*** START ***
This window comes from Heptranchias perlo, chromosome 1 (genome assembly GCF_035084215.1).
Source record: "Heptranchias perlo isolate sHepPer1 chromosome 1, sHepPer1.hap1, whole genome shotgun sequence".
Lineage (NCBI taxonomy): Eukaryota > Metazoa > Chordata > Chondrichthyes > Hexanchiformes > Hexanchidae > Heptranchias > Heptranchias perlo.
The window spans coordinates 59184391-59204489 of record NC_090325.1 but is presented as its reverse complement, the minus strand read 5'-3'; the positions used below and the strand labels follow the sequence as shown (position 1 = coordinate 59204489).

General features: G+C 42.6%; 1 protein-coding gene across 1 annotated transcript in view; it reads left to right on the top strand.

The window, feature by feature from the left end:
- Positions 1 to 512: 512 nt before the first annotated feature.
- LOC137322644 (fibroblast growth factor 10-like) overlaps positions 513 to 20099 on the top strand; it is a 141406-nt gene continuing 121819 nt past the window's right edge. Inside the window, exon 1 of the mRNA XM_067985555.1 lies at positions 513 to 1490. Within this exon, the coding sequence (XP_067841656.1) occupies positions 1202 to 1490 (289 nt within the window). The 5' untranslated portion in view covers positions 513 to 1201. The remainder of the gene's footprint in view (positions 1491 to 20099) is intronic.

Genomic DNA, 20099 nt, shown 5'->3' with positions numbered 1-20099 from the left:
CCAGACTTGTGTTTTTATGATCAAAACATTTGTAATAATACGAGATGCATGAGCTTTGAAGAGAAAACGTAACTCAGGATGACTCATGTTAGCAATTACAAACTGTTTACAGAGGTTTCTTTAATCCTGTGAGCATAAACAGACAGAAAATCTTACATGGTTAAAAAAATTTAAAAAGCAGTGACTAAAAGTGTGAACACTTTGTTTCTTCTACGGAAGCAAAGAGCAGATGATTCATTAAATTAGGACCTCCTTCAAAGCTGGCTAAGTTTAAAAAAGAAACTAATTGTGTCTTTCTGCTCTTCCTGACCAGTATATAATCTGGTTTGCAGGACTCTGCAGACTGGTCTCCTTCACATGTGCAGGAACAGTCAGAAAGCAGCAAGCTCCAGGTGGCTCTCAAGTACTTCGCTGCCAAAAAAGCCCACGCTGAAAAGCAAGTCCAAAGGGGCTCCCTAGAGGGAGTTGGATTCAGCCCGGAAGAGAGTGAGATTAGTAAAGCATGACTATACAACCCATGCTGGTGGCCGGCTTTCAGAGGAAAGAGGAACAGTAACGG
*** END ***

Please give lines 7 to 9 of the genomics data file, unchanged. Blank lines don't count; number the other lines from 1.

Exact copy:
- Positions 1 to 512: 512 nt before the first annotated feature.
- LOC137322644 (fibroblast growth factor 10-like) overlaps positions 513 to 20099 on the top strand; it is a 141406-nt gene continuing 121819 nt past the window's right edge. Inside the window, exon 1 of the mRNA XM_067985555.1 lies at positions 513 to 1490. Within this exon, the coding sequence (XP_067841656.1) occupies positions 1202 to 1490 (289 nt within the window). The 5' untranslated portion in view covers positions 513 to 1201. The remainder of the gene's footprint in view (positions 1491 to 20099) is intronic.

Genomic DNA, 20099 nt, shown 5'->3' with positions numbered 1-20099 from the left: